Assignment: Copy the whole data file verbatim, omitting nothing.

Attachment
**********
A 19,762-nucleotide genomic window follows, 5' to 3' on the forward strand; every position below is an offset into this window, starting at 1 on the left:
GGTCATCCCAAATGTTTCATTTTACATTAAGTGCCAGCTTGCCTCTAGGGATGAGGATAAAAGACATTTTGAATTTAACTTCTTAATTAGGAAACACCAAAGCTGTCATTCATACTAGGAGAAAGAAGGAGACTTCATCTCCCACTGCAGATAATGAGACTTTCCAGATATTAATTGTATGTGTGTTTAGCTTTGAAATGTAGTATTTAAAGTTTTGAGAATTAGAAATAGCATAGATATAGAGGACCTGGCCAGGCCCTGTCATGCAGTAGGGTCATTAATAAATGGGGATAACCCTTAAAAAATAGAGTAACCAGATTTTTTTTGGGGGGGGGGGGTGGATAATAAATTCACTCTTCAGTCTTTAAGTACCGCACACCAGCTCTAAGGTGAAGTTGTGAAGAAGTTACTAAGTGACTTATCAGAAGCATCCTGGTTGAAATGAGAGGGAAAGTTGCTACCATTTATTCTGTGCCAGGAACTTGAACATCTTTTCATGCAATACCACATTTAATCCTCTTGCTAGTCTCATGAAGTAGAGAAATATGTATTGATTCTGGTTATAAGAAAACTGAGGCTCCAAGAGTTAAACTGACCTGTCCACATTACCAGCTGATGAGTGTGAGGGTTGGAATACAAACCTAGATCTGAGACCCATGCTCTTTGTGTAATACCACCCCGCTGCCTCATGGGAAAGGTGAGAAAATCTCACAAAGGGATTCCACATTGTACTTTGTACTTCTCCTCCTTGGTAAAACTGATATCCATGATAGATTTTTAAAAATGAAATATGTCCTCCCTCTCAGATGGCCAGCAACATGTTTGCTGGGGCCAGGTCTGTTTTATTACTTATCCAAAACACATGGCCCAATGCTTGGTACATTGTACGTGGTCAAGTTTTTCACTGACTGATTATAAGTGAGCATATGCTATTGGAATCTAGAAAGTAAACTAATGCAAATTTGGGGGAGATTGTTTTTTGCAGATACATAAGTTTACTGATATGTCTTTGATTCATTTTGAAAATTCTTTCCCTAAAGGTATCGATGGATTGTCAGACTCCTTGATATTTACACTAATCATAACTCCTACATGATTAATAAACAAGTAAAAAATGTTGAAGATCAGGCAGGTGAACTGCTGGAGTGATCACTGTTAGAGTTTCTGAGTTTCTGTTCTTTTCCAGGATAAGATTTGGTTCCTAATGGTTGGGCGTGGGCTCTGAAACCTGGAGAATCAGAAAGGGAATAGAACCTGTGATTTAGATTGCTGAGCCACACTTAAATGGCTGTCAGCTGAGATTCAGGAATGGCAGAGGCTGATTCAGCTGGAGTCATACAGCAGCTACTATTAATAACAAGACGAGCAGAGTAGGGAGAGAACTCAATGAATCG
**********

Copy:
A 19,762-nucleotide genomic window follows, 5' to 3' on the forward strand; every position below is an offset into this window, starting at 1 on the left:
GGTCATCCCAAATGTTTCATTTTACATTAAGTGCCAGCTTGCCTCTAGGGATGAGGATAAAAGACATTTTGAATTTAACTTCTTAATTAGGAAACACCAAAGCTGTCATTCATACTAGGAGAAAGAAGGAGACTTCATCTCCCACTGCAGATAATGAGACTTTCCAGATATTAATTGTATGTGTGTTTAGCTTTGAAATGTAGTATTTAAAGTTTTGAGAATTAGAAATAGCATAGATATAGAGGACCTGGCCAGGCCCTGTCATGCAGTAGGGTCATTAATAAATGGGGATAACCCTTAAAAAATAGAGTAACCAGATTTTTTTTGGGGGGGGGGGGTGGATAATAAATTCACTCTTCAGTCTTTAAGTACCGCACACCAGCTCTAAGGTGAAGTTGTGAAGAAGTTACTAAGTGACTTATCAGAAGCATCCTGGTTGAAATGAGAGGGAAAGTTGCTACCATTTATTCTGTGCCAGGAACTTGAACATCTTTTCATGCAATACCACATTTAATCCTCTTGCTAGTCTCATGAAGTAGAGAAATATGTATTGATTCTGGTTATAAGAAAACTGAGGCTCCAAGAGTTAAACTGACCTGTCCACATTACCAGCTGATGAGTGTGAGGGTTGGAATACAAACCTAGATCTGAGACCCATGCTCTTTGTGTAATACCACCCCGCTGCCTCATGGGAAAGGTGAGAAAATCTCACAAAGGGATTCCACATTGTACTTTGTACTTCTCCTCCTTGGTAAAACTGATATCCATGATAGATTTTTAAAAATGAAATATGTCCTCCCTCTCAGATGGCCAGCAACATGTTTGCTGGGGCCAGGTCTGTTTTATTACTTATCCAAAACACATGGCCCAATGCTTGGTACATTGTACGTGGTCAAGTTTTTCACTGACTGATTATAAGTGAGCATATGCTATTGGAATCTAGAAAGTAAACTAATGCAAATTTGGGGGAGATTGTTTTTTGCAGATACATAAGTTTACTGATATGTCTTTGATTCATTTTGAAAATTCTTTCCCTAAAGGTATCGATGGATTGTCAGACTCCTTGATATTTACACTAATCATAACTCCTACATGATTAATAAACAAGTAAAAAATGTTGAAGATCAGGCAGGTGAACTGCTGGAGTGATCACTGTTAGAGTTTCTGAGTTTCTGTTCTTTTCCAGGATAAGATTTGGTTCCTAATGGTTGGGCGTGGGCTCTGAAACCTGGAGAATCAGAAAGGGAATAGAACCTGTGATTTAGATTGCTGAGCCACACTTAAATGGCTGTCAGCTGAGATTCAGGAATGGCAGAGGCTGATTCAGCTGGAGTCATACAGCAGCTACTATTAATAACAAGACGAGCAGAGTAGGGAGAGAACTCAATGAATCG